Twenty students from across the North are participating in a program that prepares them to attend college in British Columbia together in the fall.
The transitional program, for students who graduated high school and now want a post-secondary education, provides classes that may not otherwise be offered or that are designed to help them adjust to the college experience.
On passing their classes, the students will head to Camosun College in Victoria, BC, later this year.
Lois Philipp, the NWT lead for the program, says it not only teaches academic material but alleviates some social pressures associated with post-secondary education as the students will take with them a group of friends and support system.
“When they have a cohort that is connected prior to getting there, it really helps the transition into the south,” Philipp told Cabin Radio.
“Getting out of the North and into post-secondary, that in itself is a success. It really allows us to redefine what success is from our perspective.”
The program is managed by Northern Compass, winner of the $1-million Arctic Inspiration Prize in February 2020, in collaboration with Northern Youth Abroad, Northern Loco, and Camosun College. This is its first year.
Chase Yakeleya, a student in the program, described it as “super amazing and super important.”
“We’re creating bonds here and we’re all becoming like brothers now. We’re all learning to become independent, learning how to budget, all this stuff,” Yakeleya said.
“I’m learning stuff that the teachers in my school said I couldn’t do, and now I’m proving to them here that I can do it and I’m capable.”
Getting prepared for college
Classes started on March 15 and will last for 16 weeks.
Some students are learning remotely, while nine students are in Fort Providence learning as a group for eight weeks.
Activities include virtual science labs, online lectures, and fitness classes. Subjects include English, math, exercise science, and biology.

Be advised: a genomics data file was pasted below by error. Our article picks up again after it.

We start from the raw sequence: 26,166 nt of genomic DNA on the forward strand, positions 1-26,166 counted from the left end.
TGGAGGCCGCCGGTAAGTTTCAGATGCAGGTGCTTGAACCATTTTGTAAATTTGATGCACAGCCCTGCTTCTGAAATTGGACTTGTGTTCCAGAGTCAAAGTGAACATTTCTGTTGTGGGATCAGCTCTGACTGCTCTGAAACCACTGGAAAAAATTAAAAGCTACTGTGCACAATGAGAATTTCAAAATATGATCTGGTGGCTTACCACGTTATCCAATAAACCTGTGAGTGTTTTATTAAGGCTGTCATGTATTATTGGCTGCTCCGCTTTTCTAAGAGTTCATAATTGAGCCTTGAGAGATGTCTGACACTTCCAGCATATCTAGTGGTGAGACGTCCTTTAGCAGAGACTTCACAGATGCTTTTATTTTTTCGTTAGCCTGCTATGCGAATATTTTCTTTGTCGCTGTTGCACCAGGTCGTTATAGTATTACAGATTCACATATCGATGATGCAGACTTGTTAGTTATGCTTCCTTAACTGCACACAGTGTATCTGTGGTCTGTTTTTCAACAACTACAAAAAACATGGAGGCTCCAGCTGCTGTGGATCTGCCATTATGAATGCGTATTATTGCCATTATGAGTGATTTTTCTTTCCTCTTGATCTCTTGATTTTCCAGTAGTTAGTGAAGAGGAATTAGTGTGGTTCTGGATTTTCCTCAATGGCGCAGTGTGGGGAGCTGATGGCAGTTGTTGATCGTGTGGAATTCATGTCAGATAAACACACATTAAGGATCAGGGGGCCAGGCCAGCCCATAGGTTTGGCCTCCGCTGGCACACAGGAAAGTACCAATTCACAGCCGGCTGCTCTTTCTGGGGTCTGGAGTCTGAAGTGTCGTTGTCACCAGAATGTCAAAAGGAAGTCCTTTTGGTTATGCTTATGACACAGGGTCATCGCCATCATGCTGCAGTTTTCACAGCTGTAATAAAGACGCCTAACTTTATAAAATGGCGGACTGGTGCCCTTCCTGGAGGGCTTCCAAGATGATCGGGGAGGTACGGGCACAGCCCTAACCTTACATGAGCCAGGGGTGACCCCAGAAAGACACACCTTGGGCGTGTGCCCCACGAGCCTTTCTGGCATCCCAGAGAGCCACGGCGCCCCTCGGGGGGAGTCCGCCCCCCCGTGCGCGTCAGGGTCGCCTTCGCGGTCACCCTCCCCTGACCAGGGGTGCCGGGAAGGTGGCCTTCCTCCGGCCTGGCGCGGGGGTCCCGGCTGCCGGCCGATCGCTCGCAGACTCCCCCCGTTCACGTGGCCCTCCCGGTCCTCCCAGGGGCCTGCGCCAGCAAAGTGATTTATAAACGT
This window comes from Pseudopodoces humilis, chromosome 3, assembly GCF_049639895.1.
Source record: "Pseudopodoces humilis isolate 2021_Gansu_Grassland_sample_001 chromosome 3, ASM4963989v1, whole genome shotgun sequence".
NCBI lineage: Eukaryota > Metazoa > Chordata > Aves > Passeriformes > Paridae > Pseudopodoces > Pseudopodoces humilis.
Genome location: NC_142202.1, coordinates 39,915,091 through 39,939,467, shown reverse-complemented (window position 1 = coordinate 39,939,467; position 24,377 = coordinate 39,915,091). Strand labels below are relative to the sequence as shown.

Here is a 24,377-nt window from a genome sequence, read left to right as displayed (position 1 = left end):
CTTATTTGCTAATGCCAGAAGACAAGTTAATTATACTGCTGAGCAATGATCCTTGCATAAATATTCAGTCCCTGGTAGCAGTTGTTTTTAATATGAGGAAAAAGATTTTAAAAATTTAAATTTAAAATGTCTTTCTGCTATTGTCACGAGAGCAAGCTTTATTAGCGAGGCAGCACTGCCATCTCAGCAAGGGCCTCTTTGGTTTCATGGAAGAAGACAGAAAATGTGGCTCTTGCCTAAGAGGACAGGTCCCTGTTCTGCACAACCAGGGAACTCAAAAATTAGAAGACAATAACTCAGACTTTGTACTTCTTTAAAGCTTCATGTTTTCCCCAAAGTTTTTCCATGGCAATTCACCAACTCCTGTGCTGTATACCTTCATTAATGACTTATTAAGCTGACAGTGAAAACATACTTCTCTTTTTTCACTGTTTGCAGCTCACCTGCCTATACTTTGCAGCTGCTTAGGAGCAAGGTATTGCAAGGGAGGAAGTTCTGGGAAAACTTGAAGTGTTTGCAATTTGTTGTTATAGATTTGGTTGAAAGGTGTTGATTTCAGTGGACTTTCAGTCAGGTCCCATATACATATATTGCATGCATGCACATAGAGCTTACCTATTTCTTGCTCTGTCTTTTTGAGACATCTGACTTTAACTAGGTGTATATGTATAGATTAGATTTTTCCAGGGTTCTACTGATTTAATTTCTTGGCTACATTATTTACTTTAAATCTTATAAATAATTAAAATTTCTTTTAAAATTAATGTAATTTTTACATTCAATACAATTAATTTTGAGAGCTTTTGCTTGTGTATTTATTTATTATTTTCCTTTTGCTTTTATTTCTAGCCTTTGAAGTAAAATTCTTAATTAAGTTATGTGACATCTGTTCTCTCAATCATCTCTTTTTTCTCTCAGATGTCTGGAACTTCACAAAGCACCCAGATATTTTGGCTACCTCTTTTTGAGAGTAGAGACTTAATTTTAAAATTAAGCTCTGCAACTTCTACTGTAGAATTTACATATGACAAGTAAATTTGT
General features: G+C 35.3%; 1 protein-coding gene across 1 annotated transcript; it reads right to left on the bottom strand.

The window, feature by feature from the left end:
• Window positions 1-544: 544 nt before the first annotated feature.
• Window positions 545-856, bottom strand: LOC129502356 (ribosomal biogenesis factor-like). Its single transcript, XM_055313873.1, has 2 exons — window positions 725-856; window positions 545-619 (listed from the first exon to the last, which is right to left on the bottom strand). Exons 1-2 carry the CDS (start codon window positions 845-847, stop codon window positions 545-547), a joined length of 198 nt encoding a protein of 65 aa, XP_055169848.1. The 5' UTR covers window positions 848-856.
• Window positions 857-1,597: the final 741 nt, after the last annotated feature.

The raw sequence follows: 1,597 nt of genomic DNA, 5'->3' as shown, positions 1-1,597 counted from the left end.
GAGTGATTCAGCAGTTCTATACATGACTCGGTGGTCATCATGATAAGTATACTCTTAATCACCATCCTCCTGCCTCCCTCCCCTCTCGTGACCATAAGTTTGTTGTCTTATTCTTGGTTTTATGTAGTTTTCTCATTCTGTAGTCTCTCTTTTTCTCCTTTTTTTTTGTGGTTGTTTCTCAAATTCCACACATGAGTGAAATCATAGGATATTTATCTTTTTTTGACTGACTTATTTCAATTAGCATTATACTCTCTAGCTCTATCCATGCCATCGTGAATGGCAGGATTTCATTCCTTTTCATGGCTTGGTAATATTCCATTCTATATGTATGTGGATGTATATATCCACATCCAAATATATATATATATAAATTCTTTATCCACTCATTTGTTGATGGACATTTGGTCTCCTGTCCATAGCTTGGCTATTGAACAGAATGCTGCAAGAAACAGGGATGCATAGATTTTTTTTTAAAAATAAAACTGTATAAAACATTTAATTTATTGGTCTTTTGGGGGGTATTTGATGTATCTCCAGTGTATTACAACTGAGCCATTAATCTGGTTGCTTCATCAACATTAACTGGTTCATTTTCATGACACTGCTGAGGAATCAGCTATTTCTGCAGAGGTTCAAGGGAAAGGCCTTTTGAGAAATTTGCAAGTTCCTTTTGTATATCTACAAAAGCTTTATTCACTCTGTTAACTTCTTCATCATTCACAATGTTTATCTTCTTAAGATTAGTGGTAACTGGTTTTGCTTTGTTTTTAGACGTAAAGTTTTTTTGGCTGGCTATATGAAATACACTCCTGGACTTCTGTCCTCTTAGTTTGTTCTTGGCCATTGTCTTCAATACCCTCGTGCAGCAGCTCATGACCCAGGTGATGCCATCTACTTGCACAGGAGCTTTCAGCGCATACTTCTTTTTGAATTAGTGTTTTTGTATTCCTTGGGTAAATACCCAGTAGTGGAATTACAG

Eight of the nine students in Fort Providence are young men. Philipp, who said earlier programming tended to see more uptake from women, believes that means the transition program is “really meeting the needs of a group that is often overlooked.”
Some of the students in Fort Providence said they want to return to their communities after they complete school.
Yakeleya is interested in taking a program related to business and Indigenous studies. He wants to return to Tulita after college.
“I want to do something where I can go on the land and help teach,” he said.
“I want to go back to my community and support the youth, and give them something to do, and get them to be more active.”
Will Sassie, a student from Fort Liard, said some of the courses are “really challenging, but I’m up for it.”
“This program is teaching me a lot in general,” he said. “Meeting new people, challenging yourself and being more open-minded.”
Ethan Tutcho, from Norman Wells, said he was focused on passing the program and would not “get my hopes too high” as he worried about distracting himself from his goal.
Nathan Maniapik, from Pangnirtung, Nunavut, wants to pursue civil engineering at college.
“It’s awesome to be learning extra curriculum that we’ve never had. I’ve never had biology in my school,” he said.
“Once I finish that, I want to go back to Nunavut and take care of the communities, and make sure every community has good building resources.”